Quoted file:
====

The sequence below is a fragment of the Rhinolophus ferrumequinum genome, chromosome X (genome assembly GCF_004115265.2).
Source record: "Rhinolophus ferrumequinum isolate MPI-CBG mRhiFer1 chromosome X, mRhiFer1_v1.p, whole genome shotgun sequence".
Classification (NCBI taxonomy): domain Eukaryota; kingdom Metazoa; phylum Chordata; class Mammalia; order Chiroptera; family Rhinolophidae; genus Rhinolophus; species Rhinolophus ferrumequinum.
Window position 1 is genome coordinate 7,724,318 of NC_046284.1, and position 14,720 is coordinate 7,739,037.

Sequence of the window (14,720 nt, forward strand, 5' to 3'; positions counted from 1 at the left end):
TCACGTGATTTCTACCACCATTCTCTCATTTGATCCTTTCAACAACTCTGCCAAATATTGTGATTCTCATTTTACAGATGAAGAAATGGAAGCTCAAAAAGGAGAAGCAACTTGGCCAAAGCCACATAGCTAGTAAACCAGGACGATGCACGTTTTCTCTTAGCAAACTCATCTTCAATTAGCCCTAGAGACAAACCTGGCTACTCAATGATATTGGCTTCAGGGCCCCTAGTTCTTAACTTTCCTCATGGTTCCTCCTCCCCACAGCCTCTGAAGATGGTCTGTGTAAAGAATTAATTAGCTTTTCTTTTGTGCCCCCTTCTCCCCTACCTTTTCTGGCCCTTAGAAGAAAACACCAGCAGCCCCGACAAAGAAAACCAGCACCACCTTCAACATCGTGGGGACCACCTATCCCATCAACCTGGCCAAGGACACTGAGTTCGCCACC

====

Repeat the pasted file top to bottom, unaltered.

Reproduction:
The sequence below is a fragment of the Rhinolophus ferrumequinum genome, chromosome X (genome assembly GCF_004115265.2).
Source record: "Rhinolophus ferrumequinum isolate MPI-CBG mRhiFer1 chromosome X, mRhiFer1_v1.p, whole genome shotgun sequence".
Classification (NCBI taxonomy): domain Eukaryota; kingdom Metazoa; phylum Chordata; class Mammalia; order Chiroptera; family Rhinolophidae; genus Rhinolophus; species Rhinolophus ferrumequinum.
Window position 1 is genome coordinate 7,724,318 of NC_046284.1, and position 14,720 is coordinate 7,739,037.

Sequence of the window (14,720 nt, forward strand, 5' to 3'; positions counted from 1 at the left end):
TCACGTGATTTCTACCACCATTCTCTCATTTGATCCTTTCAACAACTCTGCCAAATATTGTGATTCTCATTTTACAGATGAAGAAATGGAAGCTCAAAAAGGAGAAGCAACTTGGCCAAAGCCACATAGCTAGTAAACCAGGACGATGCACGTTTTCTCTTAGCAAACTCATCTTCAATTAGCCCTAGAGACAAACCTGGCTACTCAATGATATTGGCTTCAGGGCCCCTAGTTCTTAACTTTCCTCATGGTTCCTCCTCCCCACAGCCTCTGAAGATGGTCTGTGTAAAGAATTAATTAGCTTTTCTTTTGTGCCCCCTTCTCCCCTACCTTTTCTGGCCCTTAGAAGAAAACACCAGCAGCCCCGACAAAGAAAACCAGCACCACCTTCAACATCGTGGGGACCACCTATCCCATCAACCTGGCCAAGGACACTGAGTTCGCCACC